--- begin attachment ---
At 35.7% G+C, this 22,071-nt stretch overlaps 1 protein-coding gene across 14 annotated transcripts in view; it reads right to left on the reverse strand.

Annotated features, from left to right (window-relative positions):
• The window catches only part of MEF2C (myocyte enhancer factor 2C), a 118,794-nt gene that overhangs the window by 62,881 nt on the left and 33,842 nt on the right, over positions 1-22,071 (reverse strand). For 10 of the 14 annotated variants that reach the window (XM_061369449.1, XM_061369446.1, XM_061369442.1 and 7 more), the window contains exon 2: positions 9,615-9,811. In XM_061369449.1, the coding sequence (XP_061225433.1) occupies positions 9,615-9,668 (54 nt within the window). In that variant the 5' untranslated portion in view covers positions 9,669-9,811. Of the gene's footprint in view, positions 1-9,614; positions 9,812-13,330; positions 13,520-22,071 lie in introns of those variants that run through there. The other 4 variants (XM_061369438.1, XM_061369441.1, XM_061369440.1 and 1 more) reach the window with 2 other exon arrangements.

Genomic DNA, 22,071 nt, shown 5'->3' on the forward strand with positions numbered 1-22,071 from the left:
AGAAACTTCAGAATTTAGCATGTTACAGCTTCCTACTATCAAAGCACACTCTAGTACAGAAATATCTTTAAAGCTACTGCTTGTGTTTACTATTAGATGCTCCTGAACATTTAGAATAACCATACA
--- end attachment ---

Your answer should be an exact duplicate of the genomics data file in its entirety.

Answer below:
At 35.7% G+C, this 22,071-nt stretch overlaps 1 protein-coding gene across 14 annotated transcripts in view; it reads right to left on the reverse strand.

Annotated features, from left to right (window-relative positions):
• The window catches only part of MEF2C (myocyte enhancer factor 2C), a 118,794-nt gene that overhangs the window by 62,881 nt on the left and 33,842 nt on the right, over positions 1-22,071 (reverse strand). For 10 of the 14 annotated variants that reach the window (XM_061369449.1, XM_061369446.1, XM_061369442.1 and 7 more), the window contains exon 2: positions 9,615-9,811. In XM_061369449.1, the coding sequence (XP_061225433.1) occupies positions 9,615-9,668 (54 nt within the window). In that variant the 5' untranslated portion in view covers positions 9,669-9,811. Of the gene's footprint in view, positions 1-9,614; positions 9,812-13,330; positions 13,520-22,071 lie in introns of those variants that run through there. The other 4 variants (XM_061369438.1, XM_061369441.1, XM_061369440.1 and 1 more) reach the window with 2 other exon arrangements.

Genomic DNA, 22,071 nt, shown 5'->3' on the forward strand with positions numbered 1-22,071 from the left:
AGAAACTTCAGAATTTAGCATGTTACAGCTTCCTACTATCAAAGCACACTCTAGTACAGAAATATCTTTAAAGCTACTGCTTGTGTTTACTATTAGATGCTCCTGAACATTTAGAATAACCATACA